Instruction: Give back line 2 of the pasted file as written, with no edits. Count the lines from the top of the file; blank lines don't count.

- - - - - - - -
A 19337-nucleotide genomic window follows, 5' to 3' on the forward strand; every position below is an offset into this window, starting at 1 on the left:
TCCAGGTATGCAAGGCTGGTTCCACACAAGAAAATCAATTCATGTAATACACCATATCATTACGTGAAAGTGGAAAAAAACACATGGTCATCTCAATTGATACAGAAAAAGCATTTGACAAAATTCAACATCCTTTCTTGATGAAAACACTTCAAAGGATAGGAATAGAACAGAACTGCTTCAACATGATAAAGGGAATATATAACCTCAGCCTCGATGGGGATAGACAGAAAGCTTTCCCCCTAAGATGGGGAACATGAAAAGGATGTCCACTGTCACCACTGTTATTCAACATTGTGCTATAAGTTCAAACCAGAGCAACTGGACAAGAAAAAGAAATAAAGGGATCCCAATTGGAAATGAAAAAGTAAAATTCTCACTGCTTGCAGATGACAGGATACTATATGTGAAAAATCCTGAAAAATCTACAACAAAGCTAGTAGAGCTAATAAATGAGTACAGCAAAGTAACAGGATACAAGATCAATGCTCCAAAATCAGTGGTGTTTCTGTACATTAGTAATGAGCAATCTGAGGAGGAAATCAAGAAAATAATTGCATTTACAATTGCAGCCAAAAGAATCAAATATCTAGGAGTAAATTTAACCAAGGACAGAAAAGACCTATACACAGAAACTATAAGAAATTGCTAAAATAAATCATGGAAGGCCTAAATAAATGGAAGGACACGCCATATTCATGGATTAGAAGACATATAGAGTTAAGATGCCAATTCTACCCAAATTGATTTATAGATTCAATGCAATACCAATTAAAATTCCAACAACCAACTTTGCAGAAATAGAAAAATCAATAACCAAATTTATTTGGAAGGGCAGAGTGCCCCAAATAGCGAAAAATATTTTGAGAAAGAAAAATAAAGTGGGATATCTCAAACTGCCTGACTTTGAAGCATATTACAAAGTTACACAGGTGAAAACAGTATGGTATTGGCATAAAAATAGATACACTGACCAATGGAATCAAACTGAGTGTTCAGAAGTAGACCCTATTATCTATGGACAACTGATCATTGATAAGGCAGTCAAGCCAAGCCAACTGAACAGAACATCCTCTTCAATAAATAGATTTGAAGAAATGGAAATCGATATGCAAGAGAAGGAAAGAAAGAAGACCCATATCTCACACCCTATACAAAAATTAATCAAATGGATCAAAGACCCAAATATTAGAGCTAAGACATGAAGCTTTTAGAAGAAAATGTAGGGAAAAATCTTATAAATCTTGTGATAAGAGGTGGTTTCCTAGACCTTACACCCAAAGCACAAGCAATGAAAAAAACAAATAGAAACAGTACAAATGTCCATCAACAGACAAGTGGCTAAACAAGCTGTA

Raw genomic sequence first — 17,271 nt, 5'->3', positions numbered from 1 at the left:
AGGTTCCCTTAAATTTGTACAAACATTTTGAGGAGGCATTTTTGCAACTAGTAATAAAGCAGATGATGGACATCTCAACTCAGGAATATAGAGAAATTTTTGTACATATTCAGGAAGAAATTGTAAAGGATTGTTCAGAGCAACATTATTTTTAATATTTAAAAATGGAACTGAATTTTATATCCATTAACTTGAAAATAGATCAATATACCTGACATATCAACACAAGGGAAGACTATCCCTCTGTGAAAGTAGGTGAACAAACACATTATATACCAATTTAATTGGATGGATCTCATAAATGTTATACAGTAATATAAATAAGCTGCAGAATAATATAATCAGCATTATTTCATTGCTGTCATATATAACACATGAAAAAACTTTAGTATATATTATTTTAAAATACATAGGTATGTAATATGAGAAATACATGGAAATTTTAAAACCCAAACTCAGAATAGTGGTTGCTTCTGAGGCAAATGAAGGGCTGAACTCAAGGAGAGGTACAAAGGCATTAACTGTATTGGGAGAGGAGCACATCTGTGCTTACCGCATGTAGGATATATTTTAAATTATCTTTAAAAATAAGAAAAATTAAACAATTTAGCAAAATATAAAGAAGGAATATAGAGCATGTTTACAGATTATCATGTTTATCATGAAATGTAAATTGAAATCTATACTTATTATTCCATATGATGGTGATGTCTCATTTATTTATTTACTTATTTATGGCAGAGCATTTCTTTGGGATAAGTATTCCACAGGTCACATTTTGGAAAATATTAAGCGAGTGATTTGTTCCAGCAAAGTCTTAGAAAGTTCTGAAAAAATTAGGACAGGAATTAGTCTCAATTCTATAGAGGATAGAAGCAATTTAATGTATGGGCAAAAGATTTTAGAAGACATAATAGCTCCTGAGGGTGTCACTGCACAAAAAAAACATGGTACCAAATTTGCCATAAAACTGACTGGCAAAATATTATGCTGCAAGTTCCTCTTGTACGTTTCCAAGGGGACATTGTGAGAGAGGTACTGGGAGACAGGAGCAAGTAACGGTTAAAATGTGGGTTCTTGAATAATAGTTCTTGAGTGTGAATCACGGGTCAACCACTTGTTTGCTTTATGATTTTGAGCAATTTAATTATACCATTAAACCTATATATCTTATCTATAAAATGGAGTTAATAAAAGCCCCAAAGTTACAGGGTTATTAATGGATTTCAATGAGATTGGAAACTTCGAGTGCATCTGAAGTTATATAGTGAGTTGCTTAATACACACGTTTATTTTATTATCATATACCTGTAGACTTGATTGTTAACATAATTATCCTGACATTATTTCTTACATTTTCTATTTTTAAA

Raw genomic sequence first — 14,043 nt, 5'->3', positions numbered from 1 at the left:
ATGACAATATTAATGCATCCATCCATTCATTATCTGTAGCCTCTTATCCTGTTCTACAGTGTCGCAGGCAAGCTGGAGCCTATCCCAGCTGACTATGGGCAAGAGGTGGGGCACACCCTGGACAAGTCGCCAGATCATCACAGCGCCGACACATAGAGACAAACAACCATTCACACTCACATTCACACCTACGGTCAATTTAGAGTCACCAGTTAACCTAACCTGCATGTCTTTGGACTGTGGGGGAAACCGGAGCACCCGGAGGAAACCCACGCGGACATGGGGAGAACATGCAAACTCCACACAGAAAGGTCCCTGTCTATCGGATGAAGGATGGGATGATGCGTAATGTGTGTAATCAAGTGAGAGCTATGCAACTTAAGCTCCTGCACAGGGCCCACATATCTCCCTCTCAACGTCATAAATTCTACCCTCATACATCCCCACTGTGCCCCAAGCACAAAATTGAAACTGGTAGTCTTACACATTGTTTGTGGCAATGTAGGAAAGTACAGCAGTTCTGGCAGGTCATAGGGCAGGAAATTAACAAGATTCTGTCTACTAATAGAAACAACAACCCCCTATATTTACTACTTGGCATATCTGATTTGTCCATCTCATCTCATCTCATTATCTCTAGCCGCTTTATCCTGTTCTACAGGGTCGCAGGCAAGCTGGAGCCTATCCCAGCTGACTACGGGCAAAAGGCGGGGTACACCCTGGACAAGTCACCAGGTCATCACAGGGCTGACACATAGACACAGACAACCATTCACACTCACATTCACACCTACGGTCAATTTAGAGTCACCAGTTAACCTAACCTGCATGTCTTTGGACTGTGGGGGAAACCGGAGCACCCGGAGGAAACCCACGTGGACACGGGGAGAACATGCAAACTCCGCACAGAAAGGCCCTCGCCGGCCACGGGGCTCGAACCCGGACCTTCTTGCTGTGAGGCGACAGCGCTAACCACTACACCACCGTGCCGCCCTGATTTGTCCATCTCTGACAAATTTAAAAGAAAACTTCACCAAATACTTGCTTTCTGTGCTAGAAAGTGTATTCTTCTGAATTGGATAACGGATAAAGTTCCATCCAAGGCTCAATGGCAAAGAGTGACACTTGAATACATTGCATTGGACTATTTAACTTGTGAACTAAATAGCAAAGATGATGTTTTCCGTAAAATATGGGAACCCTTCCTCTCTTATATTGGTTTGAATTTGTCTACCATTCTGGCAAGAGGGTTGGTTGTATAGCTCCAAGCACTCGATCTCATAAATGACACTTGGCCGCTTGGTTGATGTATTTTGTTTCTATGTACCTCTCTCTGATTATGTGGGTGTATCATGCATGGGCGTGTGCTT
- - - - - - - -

TCCAGGTATGCAAGGCTGGTTCCACACAAGAAAATCAATTCATGTAATACACCATATCATTACGTGAAAGTGGAAAAAAACACATGGTCATCTCAATTGATACAGAAAAAGCATTTGACAAAATTCAACATCCTTTCTTGATGAAAACACTTCAAAGGATAGGAATAGAACAGAACTGCTTCAACATGATAAAGGGAATATATAACCTCAGCCTCGATGGGGATAGACAGAAAGCTTTCCCCCTAAGATGGGGAACATGAAAAGGATGTCCACTGTCACCACTGTTATTCAACATTGTGCTATAAGTTCAAACCAGAGCAACTGGACAAGAAAAAGAAATAAAGGGATCCCAATTGGAAATGAAAAAGTAAAATTCTCACTGCTTGCAGATGACAGGATACTATATGTGAAAAATCCTGAAAAATCTACAACAAAGCTAGTAGAGCTAATAAATGAGTACAGCAAAGTAACAGGATACAAGATCAATGCTCCAAAATCAGTGGTGTTTCTGTACATTAGTAATGAGCAATCTGAGGAGGAAATCAAGAAAATAATTGCATTTACAATTGCAGCCAAAAGAATCAAATATCTAGGAGTAAATTTAACCAAGGACAGAAAAGACCTATACACAGAAACTATAAGAAATTGCTAAAATAAATCATGGAAGGCCTAAATAAATGGAAGGACACGCCATATTCATGGATTAGAAGACATATAGAGTTAAGATGCCAATTCTACCCAAATTGATTTATAGATTCAATGCAATACCAATTAAAATTCCAACAACCAACTTTGCAGAAATAGAAAAATCAATAACCAAATTTATTTGGAAGGGCAGAGTGCCCCAAATAGCGAAAAATATTTTGAGAAAGAAAAATAAAGTGGGATATCTCAAACTGCCTGACTTTGAAGCATATTACAAAGTTACACAGGTGAAAACAGTATGGTATTGGCATAAAAATAGATACACTGACCAATGGAATCAAACTGAGTGTTCAGAAGTAGACCCTATTATCTATGGACAACTGATCATTGATAAGGCAGTCAAGCCAAGCCAACTGAACAGAACATCCTCTTCAATAAATAGATTTGAAGAAATGGAAATCGATATGCAAGAGAAGGAAAGAAAGAAGACCCATATCTCACACCCTATACAAAAATTAATCAAATGGATCAAAGACCCAAATATTAGAGCTAAGACATGAAGCTTTTAGAAGAAAATGTAGGGAAAAATCTTATAAATCTTGTGATAAGAGGTGGTTTCCTAGACCTTACACCCAAAGCACAAGCAATGAAAAAAACAAATAGAAACAGTACAAATGTCCATCAACAGACAAGTGGCTAAACAAGCTGTA